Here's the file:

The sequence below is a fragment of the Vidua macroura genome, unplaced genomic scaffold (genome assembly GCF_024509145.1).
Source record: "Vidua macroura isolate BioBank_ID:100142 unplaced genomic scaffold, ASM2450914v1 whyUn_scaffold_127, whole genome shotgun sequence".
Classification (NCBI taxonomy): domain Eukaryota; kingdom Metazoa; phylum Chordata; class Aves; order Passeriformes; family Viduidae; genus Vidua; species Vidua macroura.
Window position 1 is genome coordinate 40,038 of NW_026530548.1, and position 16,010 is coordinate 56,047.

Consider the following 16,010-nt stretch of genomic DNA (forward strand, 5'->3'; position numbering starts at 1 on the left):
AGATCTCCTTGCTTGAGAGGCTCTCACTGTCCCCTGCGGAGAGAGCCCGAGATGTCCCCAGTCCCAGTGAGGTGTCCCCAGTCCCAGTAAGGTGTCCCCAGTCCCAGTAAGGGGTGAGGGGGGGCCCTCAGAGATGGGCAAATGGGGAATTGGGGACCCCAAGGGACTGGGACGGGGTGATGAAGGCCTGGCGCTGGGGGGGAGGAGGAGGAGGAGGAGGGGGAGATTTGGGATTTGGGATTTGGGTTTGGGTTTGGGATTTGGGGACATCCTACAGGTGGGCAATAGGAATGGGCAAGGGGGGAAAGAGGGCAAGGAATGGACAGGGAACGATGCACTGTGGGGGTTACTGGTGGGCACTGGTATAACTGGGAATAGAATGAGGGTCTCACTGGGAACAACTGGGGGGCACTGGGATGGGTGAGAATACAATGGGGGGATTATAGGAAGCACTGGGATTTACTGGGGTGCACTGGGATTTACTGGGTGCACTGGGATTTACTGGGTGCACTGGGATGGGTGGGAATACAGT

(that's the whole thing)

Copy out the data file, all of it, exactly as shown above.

The sequence below is a fragment of the Vidua macroura genome, unplaced genomic scaffold (genome assembly GCF_024509145.1).
Source record: "Vidua macroura isolate BioBank_ID:100142 unplaced genomic scaffold, ASM2450914v1 whyUn_scaffold_127, whole genome shotgun sequence".
Classification (NCBI taxonomy): domain Eukaryota; kingdom Metazoa; phylum Chordata; class Aves; order Passeriformes; family Viduidae; genus Vidua; species Vidua macroura.
Window position 1 is genome coordinate 40,038 of NW_026530548.1, and position 16,010 is coordinate 56,047.

Consider the following 16,010-nt stretch of genomic DNA (forward strand, 5'->3'; position numbering starts at 1 on the left):
AGATCTCCTTGCTTGAGAGGCTCTCACTGTCCCCTGCGGAGAGAGCCCGAGATGTCCCCAGTCCCAGTGAGGTGTCCCCAGTCCCAGTAAGGTGTCCCCAGTCCCAGTAAGGGGTGAGGGGGGGCCCTCAGAGATGGGCAAATGGGGAATTGGGGACCCCAAGGGACTGGGACGGGGTGATGAAGGCCTGGCGCTGGGGGGGAGGAGGAGGAGGAGGAGGGGGAGATTTGGGATTTGGGATTTGGGTTTGGGTTTGGGATTTGGGGACATCCTACAGGTGGGCAATAGGAATGGGCAAGGGGGGAAAGAGGGCAAGGAATGGACAGGGAACGATGCACTGTGGGGGTTACTGGTGGGCACTGGTATAACTGGGAATAGAATGAGGGTCTCACTGGGAACAACTGGGGGGCACTGGGATGGGTGAGAATACAATGGGGGGATTATAGGAAGCACTGGGATTTACTGGGGTGCACTGGGATTTACTGGGTGCACTGGGATTTACTGGGTGCACTGGGATGGGTGGGAATACAGT